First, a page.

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“Therefore everyone who hears these words of Mine and puts them into practice is like a wise man who built his house on the rock. The rain came down, the streams rose, and the winds blew and beat against that house; yet it did not fall, because it had its foundation on the rock.” (Matthew 7:24-25)

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“Where will you run, my soul?
Where will you go when wells run dry?
When the wind starts to blow,
How you gonna keep this flame alive?
In the fading light when night is breaking,
I know You will always be waiting;
You’ll always be there”
(The Secret Place, Phil Wickham)

Becoming Real

It is only a matter of moments to be born, but it takes many years to grow up into the person you were meant to be. That is true whether we are speaking of the physical world or the spiritual one. And in all that messy process we can sometimes lose sight of the end goal– no wonder the letter-writers in the first century took the time and the ink to remind us over and over of where we are headed, and why. James is barely into his first paragraph when he says “…when your faith is tested, your endurance has a chance to grow. So let it grow, for when your endurance is fully developed, you will be perfect and complete, needing nothing.” (James 1:3-4) We tend to think that our end goal is Heaven, and skip right over that important truth that it is our maturity in the faith that God is interested in. Heaven is merely the final destination.

One of my favorite stories when I was little was the one about the Velveteen Rabbit. It wasn’t a fluffy just-for-fun kind of book, but one of those that asks hauntingly big questions from a child’s perspective. Decades later I find that we grownups are still rephrasing the rabbit’s “What does it mean to be real?”….”Who am I?….Do I matter as a person in this world?”….”What makes a life that is worth something?” 

The leather horse in the storybook nursery had surprisingly profound insight into the rabbit’s question. He told his young friend that becoming Real was a process of being loved that lasted all your life– and often it hurts quite a bit, but you don’t even mind, because getting hurt is part of being Real. All these years later, I find that Big-Brother James reveals a similar perspective in his letter to the early Christ-followers. He says that who we are and why we matter are all wrapped up in our relationship with Christ. We get to prove that our faith is real by putting it to work in a million down-to-earth everyday ways: at home with our families, at work, on the street where we live, in the gathering together of the saints. In the process, we are growing up into Christ and learning to reflect the glory of the One Who made us. And yeah, all that does hurt quite a bit at times, because it is lived out in the real world, in community with all-too-real people.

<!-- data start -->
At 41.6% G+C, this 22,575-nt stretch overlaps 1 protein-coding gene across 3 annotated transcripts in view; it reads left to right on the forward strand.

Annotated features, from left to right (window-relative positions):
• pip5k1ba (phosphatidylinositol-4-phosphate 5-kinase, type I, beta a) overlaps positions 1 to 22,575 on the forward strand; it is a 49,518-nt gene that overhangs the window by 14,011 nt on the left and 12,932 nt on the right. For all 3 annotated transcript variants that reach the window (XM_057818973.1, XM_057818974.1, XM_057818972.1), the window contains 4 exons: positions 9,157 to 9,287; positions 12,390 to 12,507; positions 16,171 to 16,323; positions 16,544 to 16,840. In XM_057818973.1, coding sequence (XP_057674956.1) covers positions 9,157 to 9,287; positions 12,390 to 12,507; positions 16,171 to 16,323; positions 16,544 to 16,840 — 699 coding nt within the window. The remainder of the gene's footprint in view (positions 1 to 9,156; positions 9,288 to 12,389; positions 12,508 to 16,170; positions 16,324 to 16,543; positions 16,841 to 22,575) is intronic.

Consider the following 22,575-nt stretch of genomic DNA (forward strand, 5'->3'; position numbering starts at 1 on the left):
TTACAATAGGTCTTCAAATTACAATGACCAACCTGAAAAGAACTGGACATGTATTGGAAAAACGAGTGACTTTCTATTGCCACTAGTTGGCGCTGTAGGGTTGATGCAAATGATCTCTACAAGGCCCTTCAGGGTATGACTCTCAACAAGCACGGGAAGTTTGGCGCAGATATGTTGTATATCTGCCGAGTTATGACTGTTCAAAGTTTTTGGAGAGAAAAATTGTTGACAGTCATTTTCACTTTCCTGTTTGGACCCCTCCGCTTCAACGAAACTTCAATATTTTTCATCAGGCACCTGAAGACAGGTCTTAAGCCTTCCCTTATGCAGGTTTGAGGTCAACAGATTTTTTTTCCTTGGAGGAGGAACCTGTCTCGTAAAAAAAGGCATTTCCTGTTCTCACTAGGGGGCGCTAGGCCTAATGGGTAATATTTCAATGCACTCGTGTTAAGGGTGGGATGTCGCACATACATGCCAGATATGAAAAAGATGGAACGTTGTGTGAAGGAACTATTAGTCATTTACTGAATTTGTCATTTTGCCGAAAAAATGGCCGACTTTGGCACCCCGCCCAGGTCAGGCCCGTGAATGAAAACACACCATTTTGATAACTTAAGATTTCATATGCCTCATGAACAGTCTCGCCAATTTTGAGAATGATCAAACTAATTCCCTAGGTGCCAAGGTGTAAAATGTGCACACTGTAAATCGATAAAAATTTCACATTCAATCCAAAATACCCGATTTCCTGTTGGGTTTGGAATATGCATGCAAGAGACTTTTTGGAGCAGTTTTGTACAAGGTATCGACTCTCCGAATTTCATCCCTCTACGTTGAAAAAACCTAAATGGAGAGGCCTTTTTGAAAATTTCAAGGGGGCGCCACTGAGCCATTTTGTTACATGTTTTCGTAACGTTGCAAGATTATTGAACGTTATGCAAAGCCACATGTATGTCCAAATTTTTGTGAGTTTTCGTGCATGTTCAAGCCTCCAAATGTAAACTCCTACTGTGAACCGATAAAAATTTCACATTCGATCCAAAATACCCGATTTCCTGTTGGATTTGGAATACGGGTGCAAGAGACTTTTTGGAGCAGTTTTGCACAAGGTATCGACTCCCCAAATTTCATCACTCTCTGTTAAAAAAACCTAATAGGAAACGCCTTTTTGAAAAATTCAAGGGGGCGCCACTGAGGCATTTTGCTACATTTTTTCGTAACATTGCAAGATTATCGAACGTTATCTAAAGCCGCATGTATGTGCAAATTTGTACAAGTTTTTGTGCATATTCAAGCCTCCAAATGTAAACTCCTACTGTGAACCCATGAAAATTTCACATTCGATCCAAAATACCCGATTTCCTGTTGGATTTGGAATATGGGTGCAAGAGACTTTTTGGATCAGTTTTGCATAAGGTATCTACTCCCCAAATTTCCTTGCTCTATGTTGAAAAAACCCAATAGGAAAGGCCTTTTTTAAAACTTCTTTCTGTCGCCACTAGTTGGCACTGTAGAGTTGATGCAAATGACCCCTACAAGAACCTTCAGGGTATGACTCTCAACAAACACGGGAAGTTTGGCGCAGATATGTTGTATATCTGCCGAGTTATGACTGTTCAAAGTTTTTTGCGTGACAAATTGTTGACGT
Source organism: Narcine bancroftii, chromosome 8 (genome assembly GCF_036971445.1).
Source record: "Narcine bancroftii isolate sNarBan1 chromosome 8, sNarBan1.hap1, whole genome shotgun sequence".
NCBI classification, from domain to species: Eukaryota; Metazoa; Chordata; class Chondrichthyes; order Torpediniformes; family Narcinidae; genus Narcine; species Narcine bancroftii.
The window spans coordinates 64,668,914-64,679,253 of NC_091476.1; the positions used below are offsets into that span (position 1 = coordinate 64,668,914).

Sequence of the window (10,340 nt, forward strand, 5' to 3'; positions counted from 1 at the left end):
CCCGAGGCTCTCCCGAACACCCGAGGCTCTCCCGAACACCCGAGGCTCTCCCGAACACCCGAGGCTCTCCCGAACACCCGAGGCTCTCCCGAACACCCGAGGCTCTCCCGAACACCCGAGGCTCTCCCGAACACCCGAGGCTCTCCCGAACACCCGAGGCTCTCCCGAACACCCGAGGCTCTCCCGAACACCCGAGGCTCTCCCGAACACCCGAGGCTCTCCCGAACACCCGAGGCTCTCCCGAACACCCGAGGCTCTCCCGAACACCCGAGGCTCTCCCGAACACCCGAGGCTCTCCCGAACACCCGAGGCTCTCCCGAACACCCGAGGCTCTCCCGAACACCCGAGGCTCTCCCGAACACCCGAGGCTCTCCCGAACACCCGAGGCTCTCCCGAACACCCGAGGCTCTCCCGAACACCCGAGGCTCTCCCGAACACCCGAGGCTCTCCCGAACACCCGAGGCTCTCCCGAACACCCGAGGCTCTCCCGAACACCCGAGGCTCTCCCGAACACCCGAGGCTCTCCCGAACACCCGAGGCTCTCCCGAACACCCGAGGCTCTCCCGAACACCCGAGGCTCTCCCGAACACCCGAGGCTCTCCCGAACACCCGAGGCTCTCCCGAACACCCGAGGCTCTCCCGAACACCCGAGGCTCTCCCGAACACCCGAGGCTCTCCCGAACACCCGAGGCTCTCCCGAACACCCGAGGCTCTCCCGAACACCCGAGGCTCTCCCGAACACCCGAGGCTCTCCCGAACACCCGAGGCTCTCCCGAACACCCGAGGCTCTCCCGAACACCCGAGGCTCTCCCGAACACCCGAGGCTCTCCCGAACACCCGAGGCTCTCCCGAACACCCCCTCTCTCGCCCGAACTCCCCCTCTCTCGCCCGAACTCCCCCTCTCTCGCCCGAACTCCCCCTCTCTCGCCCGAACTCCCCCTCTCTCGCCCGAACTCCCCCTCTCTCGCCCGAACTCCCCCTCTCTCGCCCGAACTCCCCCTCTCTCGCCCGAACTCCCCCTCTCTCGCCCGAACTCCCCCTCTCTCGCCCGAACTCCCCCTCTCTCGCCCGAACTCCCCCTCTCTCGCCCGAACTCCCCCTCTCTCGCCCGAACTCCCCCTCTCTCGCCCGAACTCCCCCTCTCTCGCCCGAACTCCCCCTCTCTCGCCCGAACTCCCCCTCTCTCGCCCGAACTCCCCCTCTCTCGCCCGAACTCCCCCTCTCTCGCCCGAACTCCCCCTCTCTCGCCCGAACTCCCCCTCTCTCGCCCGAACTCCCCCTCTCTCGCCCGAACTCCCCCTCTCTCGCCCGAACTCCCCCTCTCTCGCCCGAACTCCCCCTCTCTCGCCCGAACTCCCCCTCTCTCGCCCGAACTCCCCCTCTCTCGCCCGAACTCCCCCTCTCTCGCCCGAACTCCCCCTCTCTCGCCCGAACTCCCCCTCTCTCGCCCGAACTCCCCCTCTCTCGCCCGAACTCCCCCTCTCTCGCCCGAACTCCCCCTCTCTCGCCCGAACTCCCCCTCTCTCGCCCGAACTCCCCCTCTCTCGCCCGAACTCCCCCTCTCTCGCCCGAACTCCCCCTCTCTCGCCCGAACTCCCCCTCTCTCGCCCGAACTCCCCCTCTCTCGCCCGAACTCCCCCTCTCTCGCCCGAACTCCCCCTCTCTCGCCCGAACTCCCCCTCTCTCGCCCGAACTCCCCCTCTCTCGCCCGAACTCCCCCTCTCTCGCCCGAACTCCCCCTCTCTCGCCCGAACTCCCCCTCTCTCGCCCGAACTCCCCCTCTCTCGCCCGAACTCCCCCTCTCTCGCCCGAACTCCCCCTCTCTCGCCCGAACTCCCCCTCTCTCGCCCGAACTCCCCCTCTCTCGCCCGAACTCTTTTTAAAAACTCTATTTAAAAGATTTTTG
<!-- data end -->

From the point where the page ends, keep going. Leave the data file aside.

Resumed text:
James says we are supposed to love them just because Jesus loves them too. But we may as well be honest… loving people is hard sometimes. In all the ways they bump up against us, and see things differently, and act in their own interests, we can end up feeling rubbed raw and raggedy. That’s not all bad. In the words of the leather horse, “Real isn’t how you are made. It’s a thing that happens to you.” Gradually, as we endure, we are becoming more like Jesus in love and understanding and patience. James says you can recognize that transformation in a person’s life: “… the wisdom from above is first of all pure. It is also peace loving, gentle at all times, and willing to yield to others. It is full of mercy and the fruit of good deeds.” (James 3:17) Maturity doesn’t come all at once– it is a bumpy, sometimes messy process– and the only way we can hang in there is by fixing our eyes on the sharp vivid reality of Resurrection Life ahead. James writes his encouragement to us: “Blessed is the one who perseveres under trial because, having stood the test, that person will receive the crown of life that the Lord has promised to those who love Him.” (James 1:12)

No question about it, it can be a struggle to extend the gift of Grace to people who don’t deserve it. Somehow it is easier to accept grace myself than it is to hand it out over and over again. I can get weary of listening long, and being slow to anger, and controlling my tongue, and forgiving offenses… but James says this is what it means to really live in the Kingdom of God. Anything else is just pretending. And in that rugged everyday process of shedding our old skins and learning to live according to God’s wisdom together, we are becoming Real. We are finding out who we were meant to be, and discovering the reasons we were placed here and now, and James promises a good result in the end: “those who are peacemakers will plant seeds of peace and reap a harvest of righteousness.” (James 3:18) Specifically, Jesus says that harvest of righteousness will be a joyful Home in the depths of His love. “When you obey My commandments, you remain in My love, just as I obey My Father’s commandments and remain in His love. I have told you these things so that you will be filled with My joy.” (John 15:10-11)

Turns out that we and the stuffed velveteen rabbit have quite a bit in common. And it is the fortunate individual who discovers the blessing of being Real and Loved, being completely known and accepted for how we are made.  “‘It doesn’t happen all at once,’ said the Skin Horse. ‘You become. It takes a long time. That’s why it doesn’t happen often to people who break easily, or have sharp edges, or who have to be carefully kept. Generally, by the time you are Real, most of your hair has been loved off, and your eyes drop out and you get loose in the joints and very shabby. But these things don’t matter at all, because once you are Real you can’t be ugly, except to people who don’t understand.’”